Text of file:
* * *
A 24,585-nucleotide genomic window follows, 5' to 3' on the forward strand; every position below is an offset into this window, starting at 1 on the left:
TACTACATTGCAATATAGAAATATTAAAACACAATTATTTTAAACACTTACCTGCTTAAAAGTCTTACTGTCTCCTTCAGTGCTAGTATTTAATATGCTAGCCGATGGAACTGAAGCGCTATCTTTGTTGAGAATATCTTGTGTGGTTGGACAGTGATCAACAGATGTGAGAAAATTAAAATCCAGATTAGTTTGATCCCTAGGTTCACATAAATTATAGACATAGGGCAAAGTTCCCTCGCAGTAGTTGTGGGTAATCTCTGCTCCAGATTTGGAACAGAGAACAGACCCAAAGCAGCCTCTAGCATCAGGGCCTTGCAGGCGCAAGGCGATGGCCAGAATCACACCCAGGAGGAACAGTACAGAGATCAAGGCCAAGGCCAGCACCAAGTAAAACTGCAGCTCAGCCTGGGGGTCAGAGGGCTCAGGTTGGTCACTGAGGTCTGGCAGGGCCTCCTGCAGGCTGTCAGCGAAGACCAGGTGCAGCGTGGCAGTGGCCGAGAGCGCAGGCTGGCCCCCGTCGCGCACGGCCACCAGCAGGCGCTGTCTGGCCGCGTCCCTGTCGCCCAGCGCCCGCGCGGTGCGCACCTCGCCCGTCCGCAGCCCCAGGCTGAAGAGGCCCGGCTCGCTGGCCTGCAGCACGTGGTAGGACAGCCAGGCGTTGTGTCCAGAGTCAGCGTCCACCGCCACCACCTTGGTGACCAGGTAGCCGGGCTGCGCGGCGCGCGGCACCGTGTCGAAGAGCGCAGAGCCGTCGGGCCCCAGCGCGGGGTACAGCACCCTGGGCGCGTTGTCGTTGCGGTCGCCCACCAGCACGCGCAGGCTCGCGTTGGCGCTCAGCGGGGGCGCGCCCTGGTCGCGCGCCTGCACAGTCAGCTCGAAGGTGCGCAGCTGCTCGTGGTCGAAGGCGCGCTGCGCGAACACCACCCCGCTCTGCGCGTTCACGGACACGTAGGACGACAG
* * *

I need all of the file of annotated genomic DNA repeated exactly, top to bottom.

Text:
A 24,585-nucleotide genomic window follows, 5' to 3' on the forward strand; every position below is an offset into this window, starting at 1 on the left:
TACTACATTGCAATATAGAAATATTAAAACACAATTATTTTAAACACTTACCTGCTTAAAAGTCTTACTGTCTCCTTCAGTGCTAGTATTTAATATGCTAGCCGATGGAACTGAAGCGCTATCTTTGTTGAGAATATCTTGTGTGGTTGGACAGTGATCAACAGATGTGAGAAAATTAAAATCCAGATTAGTTTGATCCCTAGGTTCACATAAATTATAGACATAGGGCAAAGTTCCCTCGCAGTAGTTGTGGGTAATCTCTGCTCCAGATTTGGAACAGAGAACAGACCCAAAGCAGCCTCTAGCATCAGGGCCTTGCAGGCGCAAGGCGATGGCCAGAATCACACCCAGGAGGAACAGTACAGAGATCAAGGCCAAGGCCAGCACCAAGTAAAACTGCAGCTCAGCCTGGGGGTCAGAGGGCTCAGGTTGGTCACTGAGGTCTGGCAGGGCCTCCTGCAGGCTGTCAGCGAAGACCAGGTGCAGCGTGGCAGTGGCCGAGAGCGCAGGCTGGCCCCCGTCGCGCACGGCCACCAGCAGGCGCTGTCTGGCCGCGTCCCTGTCGCCCAGCGCCCGCGCGGTGCGCACCTCGCCCGTCCGCAGCCCCAGGCTGAAGAGGCCCGGCTCGCTGGCCTGCAGCACGTGGTAGGACAGCCAGGCGTTGTGTCCAGAGTCAGCGTCCACCGCCACCACCTTGGTGACCAGGTAGCCGGGCTGCGCGGCGCGCGGCACCGTGTCGAAGAGCGCAGAGCCGTCGGGCCCCAGCGCGGGGTACAGCACCCTGGGCGCGTTGTCGTTGCGGTCGCCCACCAGCACGCGCAGGCTCGCGTTGGCGCTCAGCGGGGGCGCGCCCTGGTCGCGCGCCTGCACAGTCAGCTCGAAGGTGCGCAGCTGCTCGTGGTCGAAGGCGCGCTGCGCGAACACCACCCCGCTCTGCGCGTTCACGGACACGTAGGACGACAG